FILE – In this Oct. 20, 2016 file photo, President Barack Obama speaks about the Affordable Care Act, at Miami Dade College in Miami. President Barack Obama is leaving the White House in just a few months, but his namesake health care law will still be generating headlines. With premiums rising significantly and some insurers bailing out, the 2017 sign-up season that starts Nov. 1, 2106, could get tricky. (AP Photo/Susan Walsh, File)
"… we’ll do what we need to do to make sure that we continue to be a national leader on this irrespective of whatever happens." — Charlie Baker
President-elect Donald Trump and congressional Republicans have pledged to "repeal and replace" the Affordable Care Act, President Barack Obama’s landmark health care overhaul. What would that mean for Massachusetts?
Health care experts say it is too early to tell what the implications are, because Trump and the Republicans have not laid out exactly what they plan to do. Massachusetts is better positioned to withstand changes than many other states because Massachusetts has had its own version of universal health care coverage since 2006. Then-Gov. Mitt Romney’s health care overhaul became the basis for Obama’s national law. However, Massachusetts has had to make significant changes to comply with the national law, and millions of dollars of federal funding is at stake if it is repealed.
"There’s going to be a lot of uncertainty," said Lora Pellegrini, president and CEO of the Massachusetts Association of Health Plans. "We do still have the state law on the books, but how is that going to be financed?"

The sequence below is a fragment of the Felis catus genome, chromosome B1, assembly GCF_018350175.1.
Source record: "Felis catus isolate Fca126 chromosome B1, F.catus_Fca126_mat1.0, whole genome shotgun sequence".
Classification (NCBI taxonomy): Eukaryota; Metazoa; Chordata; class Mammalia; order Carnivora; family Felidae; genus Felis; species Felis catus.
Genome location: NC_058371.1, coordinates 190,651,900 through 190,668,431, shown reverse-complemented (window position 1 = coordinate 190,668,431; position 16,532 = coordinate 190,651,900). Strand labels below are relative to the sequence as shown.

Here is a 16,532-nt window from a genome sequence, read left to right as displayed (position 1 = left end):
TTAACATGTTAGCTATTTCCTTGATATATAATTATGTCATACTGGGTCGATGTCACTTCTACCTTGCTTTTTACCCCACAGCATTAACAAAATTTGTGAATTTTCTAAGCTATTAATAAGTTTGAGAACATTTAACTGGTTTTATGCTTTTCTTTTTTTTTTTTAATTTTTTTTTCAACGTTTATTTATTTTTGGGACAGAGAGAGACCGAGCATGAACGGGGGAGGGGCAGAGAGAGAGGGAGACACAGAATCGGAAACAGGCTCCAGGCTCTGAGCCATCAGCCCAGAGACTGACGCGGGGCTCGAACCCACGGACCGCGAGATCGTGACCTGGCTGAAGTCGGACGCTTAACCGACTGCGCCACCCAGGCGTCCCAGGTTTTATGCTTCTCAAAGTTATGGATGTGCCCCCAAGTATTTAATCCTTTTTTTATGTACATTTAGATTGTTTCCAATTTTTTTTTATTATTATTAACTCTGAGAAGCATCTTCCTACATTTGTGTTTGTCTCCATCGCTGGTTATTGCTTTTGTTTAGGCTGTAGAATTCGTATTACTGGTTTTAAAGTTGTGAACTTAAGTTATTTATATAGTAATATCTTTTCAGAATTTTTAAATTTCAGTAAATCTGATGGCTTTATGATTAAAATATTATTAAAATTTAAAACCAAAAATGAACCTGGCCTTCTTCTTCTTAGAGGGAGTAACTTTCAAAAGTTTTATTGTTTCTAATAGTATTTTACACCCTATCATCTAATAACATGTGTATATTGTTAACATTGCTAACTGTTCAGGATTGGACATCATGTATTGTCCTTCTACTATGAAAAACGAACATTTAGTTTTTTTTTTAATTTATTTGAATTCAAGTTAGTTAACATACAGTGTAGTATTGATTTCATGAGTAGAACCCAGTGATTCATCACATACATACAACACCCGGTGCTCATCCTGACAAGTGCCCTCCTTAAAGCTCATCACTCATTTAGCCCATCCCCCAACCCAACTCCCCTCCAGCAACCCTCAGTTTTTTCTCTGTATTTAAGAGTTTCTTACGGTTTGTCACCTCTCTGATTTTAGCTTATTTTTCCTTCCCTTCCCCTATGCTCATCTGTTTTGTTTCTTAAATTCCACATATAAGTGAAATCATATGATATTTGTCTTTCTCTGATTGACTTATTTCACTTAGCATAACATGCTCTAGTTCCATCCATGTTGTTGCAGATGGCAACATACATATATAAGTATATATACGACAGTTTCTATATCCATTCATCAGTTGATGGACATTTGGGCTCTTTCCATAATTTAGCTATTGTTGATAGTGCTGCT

Health care, in addition to being a budget-buster in Massachusetts, is one of the areas in which the state and federal governments are most closely intertwined.
Medicaid, health insurance for the poor, and Medicare, insurance for the elderly, are joint federal-state programs. MassHealth, the state Medicaid program, costs approximately $15 billion, of which around $9 billion is paid for by the federal government. In early November, state officials received a waiver from the federal government allowing Massachusetts to restructure MassHealth in a five-year, $52.4 billion deal.
State administration officials have said they assume that waiver will remain in effect, although there are no guarantees.
"We’re working off that waiver from this point forward," Gov. Charlie Baker said at a post-election press conference.
Trump, a Republican, has said since the election that he wants to keep some popular provisions of the Affordable Care Act, including prohibiting insurers from denying coverage based on pre-existing conditions and allowing young adults to remain on their parents’ health plans until age 26. Major provisions that could potentially be repealed include the individual mandate requiring that everyone buy health insurance, the mandate requiring employers to offer insurance, the federal subsidies that make insurance affordable for low-income families, the expansion of Medicaid to new groups of people and new taxes on individuals, employers and medical device companies.
There has been talk among Republicans about providing Medicaid funding as "block grants," where each state gets a sum of money to design its own program. Plans previously proposed by Republican leaders would use this strategy to cut Medicaid funding, so states would be faced with the choice of whether to cut eligibility or benefits or use more state money.
Top Massachusetts officials have said they are committed to keeping Massachusetts’ 2006 commitment to providing near-universal coverage.
"The commonwealth of Massachusetts was very far down the road on its own, implementing and supporting what for all intents and purposes was pretty close to universal coverage for everyone in the commonwealth before the ACA," Baker said. "My view on this is it’s a policy statement and policy totem that’s held in very high regard here in the commonwealth, and we’ll do what we need to do to make sure that we continue to be a national leader on this irrespective of whatever happens."